In the past several decades, and particularly in the past few years, many forward-thinking managers have come to the conclusion that traditional yearly performance appraisals are a waste of time at best, or a net negative to morale at worst. This is a philosophy supported by many bright management thinkers, including W. Edwards Deming:

Evaluation of performance, merit rating, or annual review… The idea of a merit rating is alluring. the sound of the words captivates the imagination: pay for what you get; get what you pay for; motivate people to do their best, for their own good. The effect is exactly the opposite of what the words promise.

Bob Sutton and Huggy Rao, authors of Scaling Up Excellence, wrote in their book about Adobe’s experiences eliminating yearly performance appraisals from their organization:

Since the new system was implemented, involuntary departures have increased by 50%: this is because, as Morris explained, the new system requires executives and managers to have regular “tough discussions” with employees who are struggling with performance issues—rather than putting them off until the next performance review cycle comes around. In contrast, voluntary attrition at Adobe has dropped 30% since the “check-ins” were introduced; not only that, of those employees who opt to leave the company, a higher percentage of them are “non-regrettable” departures.

Clearly, many managers and their organizations have found annual performance reviews to be an ineffective tool for managing teams. But what if we took the annual performance review, and were able to humanize it as a tool for good?

Retrospectives: a human approach

Performance reviews are a terrible source of anxiety and stress. A year’s worth of judgment, and the consequences of that judgment, are compressed and handed down in an instant. It’s often as nerve-wracking for the manager as for the subordinate.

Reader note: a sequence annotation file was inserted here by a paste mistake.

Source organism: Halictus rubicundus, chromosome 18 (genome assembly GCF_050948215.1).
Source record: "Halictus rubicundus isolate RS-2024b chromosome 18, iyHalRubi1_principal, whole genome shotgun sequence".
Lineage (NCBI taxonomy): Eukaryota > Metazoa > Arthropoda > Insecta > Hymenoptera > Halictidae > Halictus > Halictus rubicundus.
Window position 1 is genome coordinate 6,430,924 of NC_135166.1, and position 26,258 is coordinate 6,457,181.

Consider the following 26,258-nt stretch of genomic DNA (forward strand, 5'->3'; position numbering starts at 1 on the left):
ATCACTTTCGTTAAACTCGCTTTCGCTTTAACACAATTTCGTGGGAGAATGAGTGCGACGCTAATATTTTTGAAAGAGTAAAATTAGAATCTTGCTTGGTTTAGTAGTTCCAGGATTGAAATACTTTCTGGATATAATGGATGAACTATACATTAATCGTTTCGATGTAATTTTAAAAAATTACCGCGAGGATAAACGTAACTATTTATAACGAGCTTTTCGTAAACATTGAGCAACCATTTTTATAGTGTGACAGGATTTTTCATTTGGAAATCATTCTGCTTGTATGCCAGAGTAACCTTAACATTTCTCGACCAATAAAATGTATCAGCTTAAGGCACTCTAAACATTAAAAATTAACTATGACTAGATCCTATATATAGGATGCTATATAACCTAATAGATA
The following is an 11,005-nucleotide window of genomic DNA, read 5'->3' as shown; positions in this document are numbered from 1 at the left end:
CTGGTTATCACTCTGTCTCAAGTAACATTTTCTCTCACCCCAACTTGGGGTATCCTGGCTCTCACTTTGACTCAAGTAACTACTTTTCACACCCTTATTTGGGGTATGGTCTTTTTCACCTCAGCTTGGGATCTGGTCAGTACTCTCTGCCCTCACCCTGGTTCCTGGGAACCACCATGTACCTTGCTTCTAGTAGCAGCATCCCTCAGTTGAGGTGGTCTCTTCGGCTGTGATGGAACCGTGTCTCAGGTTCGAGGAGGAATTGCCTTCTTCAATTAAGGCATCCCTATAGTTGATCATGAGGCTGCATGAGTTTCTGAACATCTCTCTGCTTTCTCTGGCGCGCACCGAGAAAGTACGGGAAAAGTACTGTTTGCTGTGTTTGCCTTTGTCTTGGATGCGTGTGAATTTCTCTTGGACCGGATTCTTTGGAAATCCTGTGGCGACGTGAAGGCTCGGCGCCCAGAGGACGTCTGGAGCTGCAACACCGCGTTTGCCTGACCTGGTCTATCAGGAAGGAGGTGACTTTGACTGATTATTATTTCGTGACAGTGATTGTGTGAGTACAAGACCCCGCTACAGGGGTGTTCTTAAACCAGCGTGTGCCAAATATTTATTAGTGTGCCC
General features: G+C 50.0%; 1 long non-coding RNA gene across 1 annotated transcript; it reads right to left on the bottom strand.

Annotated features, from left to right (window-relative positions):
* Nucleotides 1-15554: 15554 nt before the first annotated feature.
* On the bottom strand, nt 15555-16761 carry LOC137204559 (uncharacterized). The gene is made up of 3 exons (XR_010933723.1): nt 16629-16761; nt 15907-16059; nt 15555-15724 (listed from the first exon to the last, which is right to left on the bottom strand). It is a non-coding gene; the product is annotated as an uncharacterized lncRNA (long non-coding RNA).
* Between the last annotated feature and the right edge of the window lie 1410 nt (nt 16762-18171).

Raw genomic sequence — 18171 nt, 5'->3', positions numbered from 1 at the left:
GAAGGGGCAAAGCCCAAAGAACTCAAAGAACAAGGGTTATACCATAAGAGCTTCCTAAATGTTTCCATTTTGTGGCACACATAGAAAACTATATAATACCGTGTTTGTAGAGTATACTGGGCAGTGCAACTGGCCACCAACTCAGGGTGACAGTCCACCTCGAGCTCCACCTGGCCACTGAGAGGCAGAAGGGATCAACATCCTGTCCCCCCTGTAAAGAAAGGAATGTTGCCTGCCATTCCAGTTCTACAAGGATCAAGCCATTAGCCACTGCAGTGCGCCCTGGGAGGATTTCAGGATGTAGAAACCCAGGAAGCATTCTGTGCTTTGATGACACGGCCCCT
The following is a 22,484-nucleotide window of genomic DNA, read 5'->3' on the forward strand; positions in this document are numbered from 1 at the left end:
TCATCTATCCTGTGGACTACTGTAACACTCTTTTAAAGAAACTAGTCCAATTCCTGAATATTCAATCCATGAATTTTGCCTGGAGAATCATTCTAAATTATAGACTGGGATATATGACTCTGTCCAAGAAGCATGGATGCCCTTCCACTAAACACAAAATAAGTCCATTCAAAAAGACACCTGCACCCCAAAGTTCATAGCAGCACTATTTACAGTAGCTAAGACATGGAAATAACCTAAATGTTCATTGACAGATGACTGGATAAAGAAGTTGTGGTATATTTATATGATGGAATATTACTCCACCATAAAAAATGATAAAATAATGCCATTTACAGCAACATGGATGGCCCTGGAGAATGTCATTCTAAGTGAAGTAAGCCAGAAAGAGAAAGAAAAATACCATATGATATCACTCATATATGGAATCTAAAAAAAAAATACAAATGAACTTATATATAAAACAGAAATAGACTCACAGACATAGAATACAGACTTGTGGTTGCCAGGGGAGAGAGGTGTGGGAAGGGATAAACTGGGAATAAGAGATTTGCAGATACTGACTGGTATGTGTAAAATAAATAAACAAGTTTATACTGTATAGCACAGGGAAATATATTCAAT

So, when I worked as a manager, I used my annual meetings to do something slightly unconventional: to forsake any judgments or value propositions, and instead remind my staff of their accomplishments over the last year. An anniversary, if you will.

In technology, we rarely get the opportunity to think in time periods greater than a few months. If you work within an Agile shop, you might think in two-week sprints. A year ago is a world away, and for someone mired in a difficult project, it might be difficult to slog through the impostor syndrome and remember all the things you did for the organization. We can’t always see our professional development at a macro level, and an outside perspective with a long view can help figure out where we’re going.

The goal of management should be not just improving short-term productivity, but to align the company’s goals with the career development goals of its employees over the long-term. Removing annual performance appraisals is a great step towards removing unnecessary stress from the workplace, but aligning employees’ career goals over the long-view is still crucial in maintaining an effective team.